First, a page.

In the early 90's I was working in information technology at HP and was prototyping the early OMG standards in Smalltalk. The prototype included a set of distributed desktop applications that made sharing and collaborating on a network really natural. At the same time there was a guy in the news riding his 1000-lb, internet-enabled bicycle across the US. "Who else would ever want to do that?", I wondered, "But substitute a sailboat sailing around the US and I bet there would be a line of volunteers."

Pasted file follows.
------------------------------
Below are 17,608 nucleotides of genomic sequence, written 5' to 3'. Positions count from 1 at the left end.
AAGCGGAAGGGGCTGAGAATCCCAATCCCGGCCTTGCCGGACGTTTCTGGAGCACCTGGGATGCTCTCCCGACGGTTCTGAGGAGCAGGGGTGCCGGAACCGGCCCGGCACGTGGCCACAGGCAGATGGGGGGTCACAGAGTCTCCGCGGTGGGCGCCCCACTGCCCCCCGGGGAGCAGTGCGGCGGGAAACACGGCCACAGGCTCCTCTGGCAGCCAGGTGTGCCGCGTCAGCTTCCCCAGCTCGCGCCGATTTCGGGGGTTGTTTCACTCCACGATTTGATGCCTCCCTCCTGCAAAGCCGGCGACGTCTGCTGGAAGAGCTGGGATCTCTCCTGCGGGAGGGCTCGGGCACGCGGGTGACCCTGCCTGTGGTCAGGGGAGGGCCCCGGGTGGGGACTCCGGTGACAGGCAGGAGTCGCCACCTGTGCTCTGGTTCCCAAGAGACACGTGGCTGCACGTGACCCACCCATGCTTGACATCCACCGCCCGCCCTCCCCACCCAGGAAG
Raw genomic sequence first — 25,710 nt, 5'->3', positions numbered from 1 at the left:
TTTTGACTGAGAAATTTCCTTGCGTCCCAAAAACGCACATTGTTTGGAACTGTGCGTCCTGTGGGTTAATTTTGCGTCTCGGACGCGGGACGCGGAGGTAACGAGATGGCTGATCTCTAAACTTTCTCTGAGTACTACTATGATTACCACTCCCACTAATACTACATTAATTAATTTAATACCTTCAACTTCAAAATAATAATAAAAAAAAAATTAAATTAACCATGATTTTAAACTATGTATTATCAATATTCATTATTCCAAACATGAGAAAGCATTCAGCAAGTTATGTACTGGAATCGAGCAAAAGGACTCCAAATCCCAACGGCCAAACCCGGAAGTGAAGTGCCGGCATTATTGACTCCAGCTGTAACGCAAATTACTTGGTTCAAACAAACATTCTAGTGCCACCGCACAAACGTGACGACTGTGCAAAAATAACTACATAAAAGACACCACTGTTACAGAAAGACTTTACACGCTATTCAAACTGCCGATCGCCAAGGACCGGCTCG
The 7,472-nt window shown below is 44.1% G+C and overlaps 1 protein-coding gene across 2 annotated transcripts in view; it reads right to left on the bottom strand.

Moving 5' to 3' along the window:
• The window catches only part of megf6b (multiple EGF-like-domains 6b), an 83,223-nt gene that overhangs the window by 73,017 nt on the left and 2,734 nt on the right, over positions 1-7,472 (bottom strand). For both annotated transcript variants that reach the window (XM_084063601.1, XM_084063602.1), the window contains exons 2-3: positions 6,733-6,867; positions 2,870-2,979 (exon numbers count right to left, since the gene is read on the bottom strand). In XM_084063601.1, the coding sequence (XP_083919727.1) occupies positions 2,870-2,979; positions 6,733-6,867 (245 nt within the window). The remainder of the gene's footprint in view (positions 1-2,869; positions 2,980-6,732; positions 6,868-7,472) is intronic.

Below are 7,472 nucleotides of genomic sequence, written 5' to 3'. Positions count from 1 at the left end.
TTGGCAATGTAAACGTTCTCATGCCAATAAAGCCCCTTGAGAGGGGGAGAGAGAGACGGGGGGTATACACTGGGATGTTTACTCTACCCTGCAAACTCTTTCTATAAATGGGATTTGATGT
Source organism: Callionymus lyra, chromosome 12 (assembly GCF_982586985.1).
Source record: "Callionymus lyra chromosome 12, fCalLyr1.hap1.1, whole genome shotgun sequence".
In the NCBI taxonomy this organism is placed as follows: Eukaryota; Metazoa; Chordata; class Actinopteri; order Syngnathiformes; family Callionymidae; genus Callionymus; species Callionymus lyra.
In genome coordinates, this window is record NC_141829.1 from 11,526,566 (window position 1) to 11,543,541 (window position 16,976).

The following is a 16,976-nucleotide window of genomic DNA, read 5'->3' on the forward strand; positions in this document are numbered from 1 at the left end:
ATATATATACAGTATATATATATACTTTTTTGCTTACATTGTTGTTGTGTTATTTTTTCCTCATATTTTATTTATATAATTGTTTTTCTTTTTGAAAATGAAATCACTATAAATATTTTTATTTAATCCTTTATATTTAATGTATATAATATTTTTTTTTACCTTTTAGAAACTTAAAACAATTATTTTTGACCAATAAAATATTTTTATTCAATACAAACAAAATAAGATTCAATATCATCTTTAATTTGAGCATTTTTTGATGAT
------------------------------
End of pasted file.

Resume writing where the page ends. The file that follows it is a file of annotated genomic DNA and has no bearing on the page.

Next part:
So I hatched up a proposal to Dave Packard that HP should fund such an activity as PR for our nascent distributed desktops. "HP doesn't do PR", was his terse reply but he softened it by offering my team a day trip to the research lab and vessel at MBARI in Monterey. There, a broadband internet link between the ship and the scientists ashore literally allowed them to drive the submersibles from their offices.
That level of satellite technology is now reasonably priced for the recreational boater. The Open Source Software movement has demonstrated that collocation is not essential for quality software development. Using technologies like Hadoop and Mahout, the real computing muscle lives far away from its users in a data center and is accessed remotely anyway. Now seems like a good time to move the client really far out of his traditional venues. Don't like sailing but have a cabin in Montana? Same message.